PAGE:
Tuesday, May 26, 2009

Firing results

Peeking through the peeps, I saw some nasty looking glazed oribe surfaces and some beautiful glazed oribe surfaces. The nasty surface was due to thickness and too much reduction (in those spots), I think. Anyway, most of the kiln was nice. This new glaze has a nice variation. Nice dark runs from the handles, and bleached out on the hot, salted face.

I think some of the glazed pots resemble some of fellow potter/blogger Michael Kline's surfaces. And I think that's okay. I admire him and his pots and I could never do it like he does. I think it's okay to share ideas and explore them and make them your own. That's what I'm doing each time I make, decorate, and fire pots. I just wanted to say that. Below is my artist's statement that I've had for a few years. I think it sums it up.

As a studio potter, I work diligently to make well-crafted wares for everyday people. It’s seemingly less about the “ritual of the table” and more about respecting a long tradition of craftsmen before me and discovering my own voice. As a contemporary potter, I often look to past traditions for inspiration. I’m interested in folk pottery of many origins. My native state of North Carolina, of course, offers a deep well of talented potters, both folk and contemporary, to look towards for inspiration. I want to continue the long tradition of making beautiful wares for everyday people. Simplicity in form offers a broad surface for me to embellish with lines, patterns, and drawings. Before I was introduced to the ceramics arts, I did a fair amount of illustration before and during art school. The combination of three-dimensional forms and two-dimensional drawings was a natural fusion of both my love of drawing and pottery, art and craft. It is my intention to bring together clear and abstract markings to engage the viewer to look closely at how design relates to the form of the pot.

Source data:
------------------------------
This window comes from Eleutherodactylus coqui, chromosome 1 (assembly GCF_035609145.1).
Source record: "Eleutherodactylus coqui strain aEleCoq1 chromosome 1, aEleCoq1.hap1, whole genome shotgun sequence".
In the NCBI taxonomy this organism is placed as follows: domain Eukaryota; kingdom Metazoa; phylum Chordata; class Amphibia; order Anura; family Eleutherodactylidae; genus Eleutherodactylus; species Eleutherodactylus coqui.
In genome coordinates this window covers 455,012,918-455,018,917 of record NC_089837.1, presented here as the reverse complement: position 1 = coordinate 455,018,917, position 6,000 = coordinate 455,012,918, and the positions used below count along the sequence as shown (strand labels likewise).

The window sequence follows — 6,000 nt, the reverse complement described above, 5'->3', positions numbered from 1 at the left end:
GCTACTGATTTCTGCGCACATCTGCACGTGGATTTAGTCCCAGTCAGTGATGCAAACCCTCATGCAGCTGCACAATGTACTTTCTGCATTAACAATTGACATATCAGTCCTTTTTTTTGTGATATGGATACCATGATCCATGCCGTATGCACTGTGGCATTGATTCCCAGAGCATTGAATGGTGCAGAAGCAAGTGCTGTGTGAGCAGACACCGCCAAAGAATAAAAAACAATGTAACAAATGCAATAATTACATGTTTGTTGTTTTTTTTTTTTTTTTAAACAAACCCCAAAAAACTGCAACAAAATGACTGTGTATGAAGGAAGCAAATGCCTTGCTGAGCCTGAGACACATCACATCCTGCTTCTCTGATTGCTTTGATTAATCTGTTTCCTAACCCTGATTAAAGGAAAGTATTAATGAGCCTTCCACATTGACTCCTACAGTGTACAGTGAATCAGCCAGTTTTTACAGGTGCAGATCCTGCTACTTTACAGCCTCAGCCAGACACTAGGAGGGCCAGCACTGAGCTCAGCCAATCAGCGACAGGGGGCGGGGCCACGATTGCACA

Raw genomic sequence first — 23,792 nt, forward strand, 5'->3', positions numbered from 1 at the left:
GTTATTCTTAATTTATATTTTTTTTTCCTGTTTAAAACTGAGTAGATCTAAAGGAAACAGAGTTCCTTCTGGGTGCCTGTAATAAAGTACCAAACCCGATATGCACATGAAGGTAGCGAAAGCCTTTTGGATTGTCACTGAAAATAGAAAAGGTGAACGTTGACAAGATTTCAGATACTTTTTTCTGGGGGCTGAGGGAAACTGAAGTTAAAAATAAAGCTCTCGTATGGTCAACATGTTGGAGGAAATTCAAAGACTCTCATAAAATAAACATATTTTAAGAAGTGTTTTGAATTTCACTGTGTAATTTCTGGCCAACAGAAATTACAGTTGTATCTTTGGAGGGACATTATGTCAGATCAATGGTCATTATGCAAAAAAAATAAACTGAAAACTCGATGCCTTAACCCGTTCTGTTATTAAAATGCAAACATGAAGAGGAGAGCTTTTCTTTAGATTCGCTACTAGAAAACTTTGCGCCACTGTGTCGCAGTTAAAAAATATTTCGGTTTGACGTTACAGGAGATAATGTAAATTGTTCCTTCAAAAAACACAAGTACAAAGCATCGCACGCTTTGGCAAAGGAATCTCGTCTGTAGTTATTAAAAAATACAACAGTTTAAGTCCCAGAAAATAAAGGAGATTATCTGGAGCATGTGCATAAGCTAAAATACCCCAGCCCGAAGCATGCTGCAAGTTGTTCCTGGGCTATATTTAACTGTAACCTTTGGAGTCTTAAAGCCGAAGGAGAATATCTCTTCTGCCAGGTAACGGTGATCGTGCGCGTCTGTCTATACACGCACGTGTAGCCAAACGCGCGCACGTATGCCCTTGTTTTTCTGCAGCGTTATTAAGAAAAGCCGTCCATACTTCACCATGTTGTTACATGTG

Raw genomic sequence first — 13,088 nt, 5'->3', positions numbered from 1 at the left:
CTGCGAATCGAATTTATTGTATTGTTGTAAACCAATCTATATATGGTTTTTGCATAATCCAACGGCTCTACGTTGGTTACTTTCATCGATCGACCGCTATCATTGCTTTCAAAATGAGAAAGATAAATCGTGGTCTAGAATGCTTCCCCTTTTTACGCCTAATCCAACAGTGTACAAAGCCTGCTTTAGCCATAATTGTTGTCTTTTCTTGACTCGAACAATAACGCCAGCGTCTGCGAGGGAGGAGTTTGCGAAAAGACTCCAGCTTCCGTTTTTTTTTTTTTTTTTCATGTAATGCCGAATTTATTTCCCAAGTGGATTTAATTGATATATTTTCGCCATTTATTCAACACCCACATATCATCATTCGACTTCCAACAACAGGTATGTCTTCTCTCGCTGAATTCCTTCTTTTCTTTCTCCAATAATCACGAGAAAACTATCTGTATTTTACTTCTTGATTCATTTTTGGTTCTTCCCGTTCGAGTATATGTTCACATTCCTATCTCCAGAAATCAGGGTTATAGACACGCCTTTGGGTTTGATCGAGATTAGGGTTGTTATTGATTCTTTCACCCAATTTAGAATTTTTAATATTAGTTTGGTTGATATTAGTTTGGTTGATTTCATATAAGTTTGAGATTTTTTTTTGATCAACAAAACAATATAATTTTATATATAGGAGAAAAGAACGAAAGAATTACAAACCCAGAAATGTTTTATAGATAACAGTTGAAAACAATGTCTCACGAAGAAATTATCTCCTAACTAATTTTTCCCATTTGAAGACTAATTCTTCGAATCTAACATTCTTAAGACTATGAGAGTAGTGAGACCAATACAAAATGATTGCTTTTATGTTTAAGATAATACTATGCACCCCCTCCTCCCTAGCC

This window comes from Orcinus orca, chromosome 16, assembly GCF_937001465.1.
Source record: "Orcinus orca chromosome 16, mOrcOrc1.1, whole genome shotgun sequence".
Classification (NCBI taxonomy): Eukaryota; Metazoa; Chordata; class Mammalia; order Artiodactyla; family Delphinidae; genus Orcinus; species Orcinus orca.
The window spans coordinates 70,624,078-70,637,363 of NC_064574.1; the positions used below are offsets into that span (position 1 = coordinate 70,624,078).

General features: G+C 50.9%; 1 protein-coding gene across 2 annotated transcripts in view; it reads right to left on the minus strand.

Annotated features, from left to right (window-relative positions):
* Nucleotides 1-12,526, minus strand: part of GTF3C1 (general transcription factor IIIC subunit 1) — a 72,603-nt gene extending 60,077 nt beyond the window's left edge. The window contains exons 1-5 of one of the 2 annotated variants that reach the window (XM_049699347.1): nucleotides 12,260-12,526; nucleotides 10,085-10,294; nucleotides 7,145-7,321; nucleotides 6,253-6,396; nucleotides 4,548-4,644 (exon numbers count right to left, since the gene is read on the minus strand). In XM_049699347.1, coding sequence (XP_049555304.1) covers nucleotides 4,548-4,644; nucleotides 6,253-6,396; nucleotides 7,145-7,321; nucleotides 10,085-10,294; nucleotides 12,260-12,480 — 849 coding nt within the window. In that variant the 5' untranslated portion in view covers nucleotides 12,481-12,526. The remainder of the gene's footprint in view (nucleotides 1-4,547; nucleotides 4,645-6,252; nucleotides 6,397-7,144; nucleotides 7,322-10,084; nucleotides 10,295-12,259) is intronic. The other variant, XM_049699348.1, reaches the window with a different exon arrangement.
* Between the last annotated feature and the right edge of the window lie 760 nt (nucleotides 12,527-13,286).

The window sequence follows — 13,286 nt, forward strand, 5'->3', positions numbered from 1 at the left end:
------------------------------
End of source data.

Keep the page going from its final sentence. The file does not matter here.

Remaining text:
back stack
front stack


This glaze runs! I may need to invest in a grinder.

8 comments:

Patricia Griffin said...

I admire your pots so much. I can see the similarities with Michael Kline's work, but you each bring something different to the pots. Your work has a unique beauty and gracefulness. Stunning actually.

Anonymous said...

the oribe turned blue because it was over reduced 'oribe is supposed to be oxidized/neutral' maybe try a celedon or other transparent glaze

June Perry said...

Oribe usually goes turquoise when hit directly with soda in soda firings. My oribe stays bright green unless over reduced. Then it can get livery red; but so far It hasn't gone turquoise. I formulated it with more alumina and silica which gives a bright,green.
Sometimes I get just a bit of the red with the green can actually be quite pleasing.
Are you painting under or over the oribe. It looks like the brushwork is stable with the glaze.

Michael Kline said...

Those pots looks really nice. I don't use Oribe, but maybe I should!
;-)

As far as the passing around of ideas, etc., 50% of my last kiln load was inspired by that little cup you gave me! It's not really about either one of us, these pots will be around a lot longer that we will.

Let's make more!

Kyle Carpenter said...

Thanks for the comments. Again, this glaze thing in new to me. I've been using flashing slips for seven years now.

Kline, I think we're in agreement, that it's okay to pass around ideas. That's all I was saying...that I was very comfortable with it and it seems you are too. Cheers, mate.

Now, time to grind some feet. Argh!

Hollis Engley said...

There may some over-reduced Oribe stuff in there, but overall it looks like a terrific firing. Some of those pots resemble the Rob's Green recipe I use in my gas reduction kiln when it over-reduces.

Kyle Carpenter said...

yaeh, i'm pretty sure that dark, opaque green is from too much reduction. i get uneven reduction most of the time. it's usually great because it give great variation with the tile 6 slip. In this case, not a great thing. I lost a few to this.

jimgottuso said...

looks like a winner of a firing... some real beauties in there, love the closeup of the cups